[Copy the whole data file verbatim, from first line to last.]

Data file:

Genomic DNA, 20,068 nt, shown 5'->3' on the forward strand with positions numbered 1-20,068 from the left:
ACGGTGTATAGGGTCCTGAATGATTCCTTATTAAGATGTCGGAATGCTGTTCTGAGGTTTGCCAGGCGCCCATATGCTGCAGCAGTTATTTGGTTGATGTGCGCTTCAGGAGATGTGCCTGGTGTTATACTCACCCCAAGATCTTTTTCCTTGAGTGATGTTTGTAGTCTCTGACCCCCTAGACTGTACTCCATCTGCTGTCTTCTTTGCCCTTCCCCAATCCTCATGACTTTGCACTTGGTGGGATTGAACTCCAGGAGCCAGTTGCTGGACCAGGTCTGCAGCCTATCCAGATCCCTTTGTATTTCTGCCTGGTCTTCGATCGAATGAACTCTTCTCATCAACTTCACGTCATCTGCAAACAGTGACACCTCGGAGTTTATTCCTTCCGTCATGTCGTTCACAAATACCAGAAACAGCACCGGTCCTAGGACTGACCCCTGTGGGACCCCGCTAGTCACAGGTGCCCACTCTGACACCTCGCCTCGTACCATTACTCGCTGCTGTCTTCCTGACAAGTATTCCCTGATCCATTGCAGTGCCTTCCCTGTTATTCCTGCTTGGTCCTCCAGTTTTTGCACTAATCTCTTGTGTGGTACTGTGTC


Genomic DNA, 20,068 nt, shown 5'->3' on the forward strand with positions numbered 1-20,068 from the left:
ACGGTGTATAGGGTCCTGAATGATTCCTTATTAAGATGTCGGAATGCTGTTCTGAGGTTTGCCAGGCGCCCATATGCTGCAGCAGTTATTTGGTTGATGTGCGCTTCAGGAGATGTGCCTGGTGTTATACTCACCCCAAGATCTTTTTCCTTGAGTGATGTTTGTAGTCTCTGACCCCCTAGACTGTACTCCATCTGCTGTCTTCTTTGCCCTTCCCCAATCCTCATGACTTTGCACTTGGTGGGATTGAACTCCAGGAGCCAGTTGCTGGACCAGGTCTGCAGCCTATCCAGATCCCTTTGTATTTCTGCCTGGTCTTCGATCGAATGAACTCTTCTCATCAACTTCACGTCATCTGCAAACAGTGACACCTCGGAGTTTATTCCTTCCGTCATGTCGTTCACAAATACCAGAAACAGCACCGGTCCTAGGACTGACCCCTGTGGGACCCCGCTAGTCACAGGTGCCCACTCTGACACCTCGCCTCGTACCATTACTCGCTGCTGTCTTCCTGACAAGTATTCCCTGATCCATTGCAGTGCCTTCCCTGTTATTCCTGCTTGGTCCTCCAGTTTTTGCACTAATCTCTTGTGTGGTACTGTGTC